As the U.S. manufacturing sector continues to grow, so does the challenge for regions to find “middle-skill” workers who can fill job vacancies in advanced manufacturing. The Council on Foreign Relations has released a new report, Building the American Workforce, that suggests policymakers can fill this need by narrowing the skills gap for underserved, low-skilled workers. To meet this need, the report's recommendations include overhauling the national workforce development system and establishing a broad vision for workforce training that focuses on low-skilled, underserved workers. Examples include advanced manufacturing training programs in New Hampshire and Washington to demonstrate how the vision can be operationalized at the regional level.

States Position Themselves to Compete in Domestic Drone Industry

While public debate rages over the role of surveillance in our society, one particularly infamous government surveillance technology, drones, is being prepared for private sector deployment in the U.S. Drone-related technologies are predicted to revolutionize commerce in the U.S., with industry projections valuing their initial deployment as an $82 billion boost to the national economy. In preparation for Federal Aviation Administration (FAA) rollout of drone-use regulations in 2015, entrepreneurs, multinational corporations and state governments are scrambling to be in a competitive position to benefit.

Washington Gov Prioritizes Five Sectors in $120M Economic Growth Plan

Gov. Jay Inslee's vision for creating a more prosperous state economy through investments in key industry sectors came full circle with the announcement of his Working Washington Agenda, which prioritizes a similar set of proposals touted last year during his run for governor. The plan includes legislation, government reforms and new state investments totaling nearly $120 million focused around five areas. Tax breaks for startups in high-demand fields, instituting a tradable R&D tax credit, creating 500 enrollment slots in aerospace training programs, and tapping state capital funds to develop clean energy solutions are among the proposals. Gov. Inslee has issued policy briefs in support of each focus area, which are available at:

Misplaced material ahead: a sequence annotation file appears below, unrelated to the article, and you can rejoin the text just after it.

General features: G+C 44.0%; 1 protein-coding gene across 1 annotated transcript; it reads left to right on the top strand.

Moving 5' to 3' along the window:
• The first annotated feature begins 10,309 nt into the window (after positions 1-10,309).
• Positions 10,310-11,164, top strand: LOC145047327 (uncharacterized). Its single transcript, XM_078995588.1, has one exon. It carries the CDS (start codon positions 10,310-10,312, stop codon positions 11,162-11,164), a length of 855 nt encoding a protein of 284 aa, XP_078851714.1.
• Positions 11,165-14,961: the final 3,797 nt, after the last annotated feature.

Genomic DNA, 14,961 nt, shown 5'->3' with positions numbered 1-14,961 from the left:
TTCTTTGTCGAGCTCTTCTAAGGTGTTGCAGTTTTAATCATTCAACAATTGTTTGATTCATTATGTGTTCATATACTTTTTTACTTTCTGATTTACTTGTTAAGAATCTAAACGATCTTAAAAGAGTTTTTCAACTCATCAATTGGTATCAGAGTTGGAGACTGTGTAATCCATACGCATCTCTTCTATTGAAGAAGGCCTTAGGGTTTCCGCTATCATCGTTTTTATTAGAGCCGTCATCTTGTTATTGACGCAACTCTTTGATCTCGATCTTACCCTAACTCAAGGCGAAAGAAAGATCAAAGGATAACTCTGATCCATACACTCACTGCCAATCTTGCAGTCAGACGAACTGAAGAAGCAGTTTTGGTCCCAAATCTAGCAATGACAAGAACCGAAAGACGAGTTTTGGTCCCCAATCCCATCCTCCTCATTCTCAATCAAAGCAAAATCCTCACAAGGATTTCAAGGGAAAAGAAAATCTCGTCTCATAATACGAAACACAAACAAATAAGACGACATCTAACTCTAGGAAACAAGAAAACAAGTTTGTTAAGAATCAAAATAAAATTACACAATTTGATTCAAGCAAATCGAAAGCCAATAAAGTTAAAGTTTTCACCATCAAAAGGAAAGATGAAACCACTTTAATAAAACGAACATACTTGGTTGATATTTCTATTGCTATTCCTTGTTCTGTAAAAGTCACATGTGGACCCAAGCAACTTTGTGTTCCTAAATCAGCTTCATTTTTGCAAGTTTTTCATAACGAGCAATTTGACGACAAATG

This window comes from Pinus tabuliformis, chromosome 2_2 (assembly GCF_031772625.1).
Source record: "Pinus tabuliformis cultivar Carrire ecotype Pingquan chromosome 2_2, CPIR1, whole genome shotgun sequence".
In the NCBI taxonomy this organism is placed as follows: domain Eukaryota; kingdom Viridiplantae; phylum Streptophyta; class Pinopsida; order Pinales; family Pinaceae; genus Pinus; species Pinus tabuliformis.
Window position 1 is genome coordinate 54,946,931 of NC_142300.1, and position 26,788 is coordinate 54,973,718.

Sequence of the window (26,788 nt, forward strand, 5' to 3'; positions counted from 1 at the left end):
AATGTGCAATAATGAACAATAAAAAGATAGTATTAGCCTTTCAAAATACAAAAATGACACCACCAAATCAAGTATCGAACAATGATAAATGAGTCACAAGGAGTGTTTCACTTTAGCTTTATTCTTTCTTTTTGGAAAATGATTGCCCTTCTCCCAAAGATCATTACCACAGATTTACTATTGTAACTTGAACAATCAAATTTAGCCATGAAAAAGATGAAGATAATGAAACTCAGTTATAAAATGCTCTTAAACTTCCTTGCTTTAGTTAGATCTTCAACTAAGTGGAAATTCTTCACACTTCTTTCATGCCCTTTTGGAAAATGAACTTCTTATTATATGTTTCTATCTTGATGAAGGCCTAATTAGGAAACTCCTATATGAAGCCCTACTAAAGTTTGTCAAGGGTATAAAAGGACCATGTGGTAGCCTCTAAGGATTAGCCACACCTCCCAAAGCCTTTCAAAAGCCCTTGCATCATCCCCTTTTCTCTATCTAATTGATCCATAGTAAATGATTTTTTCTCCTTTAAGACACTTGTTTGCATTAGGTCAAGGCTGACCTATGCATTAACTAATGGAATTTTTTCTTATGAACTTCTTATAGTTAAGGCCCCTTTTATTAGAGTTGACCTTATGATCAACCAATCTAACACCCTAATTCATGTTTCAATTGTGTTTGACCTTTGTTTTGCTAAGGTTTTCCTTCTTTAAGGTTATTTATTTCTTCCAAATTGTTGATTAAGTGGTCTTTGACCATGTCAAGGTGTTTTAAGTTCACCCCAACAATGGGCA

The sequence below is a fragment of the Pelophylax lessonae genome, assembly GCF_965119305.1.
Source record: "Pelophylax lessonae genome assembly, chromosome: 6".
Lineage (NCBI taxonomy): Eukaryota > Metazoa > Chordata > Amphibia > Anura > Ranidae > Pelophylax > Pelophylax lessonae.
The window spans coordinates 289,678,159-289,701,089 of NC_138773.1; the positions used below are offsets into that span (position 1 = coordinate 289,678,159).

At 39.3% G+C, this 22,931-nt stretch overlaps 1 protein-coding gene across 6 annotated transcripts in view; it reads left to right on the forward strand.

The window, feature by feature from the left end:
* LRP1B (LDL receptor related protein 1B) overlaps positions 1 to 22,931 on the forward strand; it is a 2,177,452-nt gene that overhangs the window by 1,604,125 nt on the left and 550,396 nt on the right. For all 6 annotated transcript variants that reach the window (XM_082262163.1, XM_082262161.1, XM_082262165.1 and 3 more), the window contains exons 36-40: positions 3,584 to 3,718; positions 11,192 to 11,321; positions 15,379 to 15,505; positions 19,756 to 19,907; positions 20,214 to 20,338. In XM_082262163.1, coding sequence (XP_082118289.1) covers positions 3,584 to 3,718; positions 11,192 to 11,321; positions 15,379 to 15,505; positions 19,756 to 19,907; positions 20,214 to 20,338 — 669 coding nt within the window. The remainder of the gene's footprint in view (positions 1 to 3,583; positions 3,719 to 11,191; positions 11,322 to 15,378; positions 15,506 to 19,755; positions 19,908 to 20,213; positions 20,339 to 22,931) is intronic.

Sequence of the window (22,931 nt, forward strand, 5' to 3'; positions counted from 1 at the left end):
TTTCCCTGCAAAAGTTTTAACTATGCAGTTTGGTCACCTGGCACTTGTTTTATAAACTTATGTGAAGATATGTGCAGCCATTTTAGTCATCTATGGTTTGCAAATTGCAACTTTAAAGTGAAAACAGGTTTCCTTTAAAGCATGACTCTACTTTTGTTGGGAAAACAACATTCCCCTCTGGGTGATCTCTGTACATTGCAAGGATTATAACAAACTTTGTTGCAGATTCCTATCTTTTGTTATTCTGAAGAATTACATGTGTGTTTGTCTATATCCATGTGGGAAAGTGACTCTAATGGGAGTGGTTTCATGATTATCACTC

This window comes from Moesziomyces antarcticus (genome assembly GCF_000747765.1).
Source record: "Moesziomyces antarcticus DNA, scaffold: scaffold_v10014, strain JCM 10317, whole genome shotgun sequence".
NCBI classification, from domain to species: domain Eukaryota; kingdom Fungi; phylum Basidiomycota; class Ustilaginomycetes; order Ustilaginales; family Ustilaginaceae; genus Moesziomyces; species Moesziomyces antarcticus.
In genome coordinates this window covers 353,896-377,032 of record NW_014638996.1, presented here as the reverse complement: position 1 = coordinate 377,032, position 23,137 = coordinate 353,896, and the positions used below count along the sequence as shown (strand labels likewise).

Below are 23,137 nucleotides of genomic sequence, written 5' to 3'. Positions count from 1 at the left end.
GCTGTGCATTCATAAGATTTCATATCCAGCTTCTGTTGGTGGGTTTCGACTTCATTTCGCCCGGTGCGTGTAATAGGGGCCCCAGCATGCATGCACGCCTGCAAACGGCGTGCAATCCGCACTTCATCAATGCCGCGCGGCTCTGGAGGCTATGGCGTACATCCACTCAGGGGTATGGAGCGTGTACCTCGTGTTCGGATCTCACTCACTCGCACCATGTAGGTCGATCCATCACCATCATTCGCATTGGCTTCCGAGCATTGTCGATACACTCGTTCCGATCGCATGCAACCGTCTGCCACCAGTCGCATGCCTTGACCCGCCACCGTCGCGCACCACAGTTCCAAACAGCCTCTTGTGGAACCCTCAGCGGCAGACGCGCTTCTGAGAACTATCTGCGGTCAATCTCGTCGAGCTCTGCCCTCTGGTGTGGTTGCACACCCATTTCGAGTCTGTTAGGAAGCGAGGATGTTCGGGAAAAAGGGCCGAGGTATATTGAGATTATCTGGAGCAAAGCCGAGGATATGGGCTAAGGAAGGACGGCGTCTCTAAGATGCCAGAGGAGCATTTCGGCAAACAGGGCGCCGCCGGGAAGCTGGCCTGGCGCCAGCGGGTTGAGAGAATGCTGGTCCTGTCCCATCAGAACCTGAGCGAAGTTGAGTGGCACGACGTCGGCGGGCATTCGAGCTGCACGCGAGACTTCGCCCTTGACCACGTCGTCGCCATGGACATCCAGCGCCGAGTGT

WA Gov's $9.8M Workforce Plan Supports University Research, Engineering Grads

Gov. Chris Gregoire outlined a series of proposals to boost Washington's competitiveness in the aerospace sector, including support for university research and funding to expand high school workforce curriculum and enroll more university students in engineering fields. By investing in education, research, and expanding tax incentives, Gov. Gregoire hopes Boeing will select the state to build and manufacture its 737 MAX, which the governor calls a once-in-a-generation opportunity expected to support up to 20,000 jobs. The $9.8 million plan centers on enhancements to the state's education system to ensure a prepared and skilled workforce. Proposals include:

Oklahoma Gov Fallin Signs Aerospace Engineer Tax Credit

Oklahoma Governor Mary Fallin signed the Oklahoma Aerospace Engineer Tax Credit — reestablishing a tax incentive that was put on moratorium during last year's legislative session. The legislation extends tax credits of $5,000 a year for up to five years to engineers who are hired in Oklahoma. Under the law, companies receive a tax credit equal to 10 percent of the compensation paid to an engineering graduate from an Oklahoma institution of higher education. If the individual did not graduate from an Oklahoma institution of higher education, the company receives a five percent tax credit. The law also grants a tax credit of up to 50% of the tuition reimbursed to a new engineer graduate for the first four years of employment. Oklahoma's aerospace industry is a $12 billion a year industry that employs over 145,000 people. Read the press release...